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The day a B-17 landed in Sandgate, 1942 p1

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Sandgate was a still a quiet seaside town in 1942, although officially it was a suburb of Brisbane. A Boeing B–17, or Flying Fortress, brought some excitement when it made an emergency landing on the outskirts of Sandgate, near the old Hornibrook Highway Bridge.

The story is told in RAAF Sandgate, At the Mouth of the Pine, a 16-page A4 publication compiled by W.O.J. Kielly for the Sandgate Historical Society and Museum, Inc. 

The RAAF Sandgate station ran from 1940 to 1944. It trained recruits for military life, including courses in maths, aerodynamics and navigation. Then they were equipped and deployed to various scenes of war.  

The B–17 landed at around four in the afternoon on 18th April, 1942, adjacent to the RAAF Sandgate training base, at the mouth of the Pine River. Newspaper reports said the plane was lost and running low on fuel. The pilot skillfully landed on reclaimed land, on a too short landing strip.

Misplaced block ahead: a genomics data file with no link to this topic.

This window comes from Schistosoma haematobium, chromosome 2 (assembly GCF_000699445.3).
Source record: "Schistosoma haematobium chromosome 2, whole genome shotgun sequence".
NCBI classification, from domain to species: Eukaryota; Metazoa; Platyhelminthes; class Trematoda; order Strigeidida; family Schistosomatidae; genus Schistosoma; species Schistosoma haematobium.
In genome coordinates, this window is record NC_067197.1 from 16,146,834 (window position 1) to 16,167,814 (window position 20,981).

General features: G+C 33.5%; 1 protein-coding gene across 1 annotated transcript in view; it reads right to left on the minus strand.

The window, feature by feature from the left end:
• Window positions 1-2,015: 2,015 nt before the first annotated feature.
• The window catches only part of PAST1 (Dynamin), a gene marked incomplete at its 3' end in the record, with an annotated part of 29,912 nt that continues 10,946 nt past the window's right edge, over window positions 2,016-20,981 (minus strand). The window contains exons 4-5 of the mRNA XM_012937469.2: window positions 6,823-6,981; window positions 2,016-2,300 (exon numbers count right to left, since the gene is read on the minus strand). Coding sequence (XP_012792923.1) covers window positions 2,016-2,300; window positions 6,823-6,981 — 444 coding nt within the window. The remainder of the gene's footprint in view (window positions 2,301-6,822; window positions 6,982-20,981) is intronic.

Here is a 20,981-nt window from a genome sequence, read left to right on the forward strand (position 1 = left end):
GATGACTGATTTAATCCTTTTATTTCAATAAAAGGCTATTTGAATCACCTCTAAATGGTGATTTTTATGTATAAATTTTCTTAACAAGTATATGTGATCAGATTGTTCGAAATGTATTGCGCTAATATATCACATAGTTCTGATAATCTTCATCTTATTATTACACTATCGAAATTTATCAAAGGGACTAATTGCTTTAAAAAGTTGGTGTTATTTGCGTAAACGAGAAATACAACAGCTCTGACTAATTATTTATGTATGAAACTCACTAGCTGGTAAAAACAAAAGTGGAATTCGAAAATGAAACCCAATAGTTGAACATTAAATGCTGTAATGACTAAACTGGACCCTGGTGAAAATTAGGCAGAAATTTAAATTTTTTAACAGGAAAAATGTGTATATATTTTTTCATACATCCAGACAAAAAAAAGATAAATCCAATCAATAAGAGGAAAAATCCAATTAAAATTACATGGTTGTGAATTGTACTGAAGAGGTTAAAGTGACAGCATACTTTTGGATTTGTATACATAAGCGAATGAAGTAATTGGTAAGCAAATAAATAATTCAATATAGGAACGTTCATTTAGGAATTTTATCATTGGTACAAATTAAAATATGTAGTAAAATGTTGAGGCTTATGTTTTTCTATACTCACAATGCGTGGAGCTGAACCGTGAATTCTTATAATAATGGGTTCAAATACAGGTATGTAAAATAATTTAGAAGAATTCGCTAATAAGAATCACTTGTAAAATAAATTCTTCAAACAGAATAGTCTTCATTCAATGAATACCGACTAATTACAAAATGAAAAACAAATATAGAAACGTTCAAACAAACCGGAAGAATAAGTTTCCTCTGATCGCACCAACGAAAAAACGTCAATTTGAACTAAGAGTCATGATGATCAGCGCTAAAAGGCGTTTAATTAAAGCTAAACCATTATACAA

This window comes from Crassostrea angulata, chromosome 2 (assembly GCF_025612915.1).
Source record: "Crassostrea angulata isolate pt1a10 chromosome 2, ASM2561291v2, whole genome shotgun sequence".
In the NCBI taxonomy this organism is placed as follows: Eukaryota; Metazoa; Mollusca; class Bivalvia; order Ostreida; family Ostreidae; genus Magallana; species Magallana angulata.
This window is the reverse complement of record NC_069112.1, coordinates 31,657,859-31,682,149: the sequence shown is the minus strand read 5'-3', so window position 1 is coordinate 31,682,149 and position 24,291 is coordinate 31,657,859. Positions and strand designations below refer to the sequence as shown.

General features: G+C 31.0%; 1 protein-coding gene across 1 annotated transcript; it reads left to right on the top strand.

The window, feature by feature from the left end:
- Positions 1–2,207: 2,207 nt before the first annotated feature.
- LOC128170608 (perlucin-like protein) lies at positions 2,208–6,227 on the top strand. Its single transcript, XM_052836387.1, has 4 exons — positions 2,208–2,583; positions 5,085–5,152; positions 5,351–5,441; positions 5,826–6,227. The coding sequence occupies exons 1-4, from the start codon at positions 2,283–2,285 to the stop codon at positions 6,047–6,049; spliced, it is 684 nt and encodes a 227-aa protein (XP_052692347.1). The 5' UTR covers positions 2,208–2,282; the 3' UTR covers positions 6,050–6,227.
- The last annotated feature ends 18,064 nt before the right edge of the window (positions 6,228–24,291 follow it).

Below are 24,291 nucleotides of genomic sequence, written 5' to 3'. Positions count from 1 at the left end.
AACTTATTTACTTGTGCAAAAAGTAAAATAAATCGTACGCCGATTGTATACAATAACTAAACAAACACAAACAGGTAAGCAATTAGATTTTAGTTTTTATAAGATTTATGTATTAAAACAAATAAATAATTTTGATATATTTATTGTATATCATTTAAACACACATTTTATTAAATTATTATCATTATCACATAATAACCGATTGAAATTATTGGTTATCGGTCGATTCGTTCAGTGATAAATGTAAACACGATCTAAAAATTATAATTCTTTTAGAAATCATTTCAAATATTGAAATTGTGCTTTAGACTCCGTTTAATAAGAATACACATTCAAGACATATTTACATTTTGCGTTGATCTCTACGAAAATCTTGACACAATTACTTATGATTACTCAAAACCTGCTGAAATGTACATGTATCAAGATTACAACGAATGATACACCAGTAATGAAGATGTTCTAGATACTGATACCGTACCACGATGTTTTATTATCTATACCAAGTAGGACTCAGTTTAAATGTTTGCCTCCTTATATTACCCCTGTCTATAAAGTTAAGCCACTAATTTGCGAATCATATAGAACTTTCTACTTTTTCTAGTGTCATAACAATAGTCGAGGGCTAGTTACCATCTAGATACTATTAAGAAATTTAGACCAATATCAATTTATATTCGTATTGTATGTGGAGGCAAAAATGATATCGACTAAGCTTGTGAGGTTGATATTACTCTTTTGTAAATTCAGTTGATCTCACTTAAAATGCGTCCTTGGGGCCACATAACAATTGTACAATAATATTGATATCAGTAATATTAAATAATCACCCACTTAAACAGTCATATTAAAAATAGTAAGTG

One eyewitness, Lorna Ferguson (Nee Gillingham), a scholar living adjacent to the base, gave her account of the incident for the 1990 book, RAAF Sandgate, At the Mouth of the PIne. She said it was wet weather at the time when the “biggest thing we had ever seen in our skies” came over the Station. The pilot “wiggled his wings when those present waved a towel at him”. The plane circled the area several times, then came in over the reclaimed land with his wings down. After a dummy run, “this time the plane landed. As it did so the wheels began to sink into the wet clay and the plane lurched over to one side and ground looped.” One wing had dug into the clay. Propellors were bent. The crew got out and dived for a nearby ditch. Several yelled out that there were bombs on board. 

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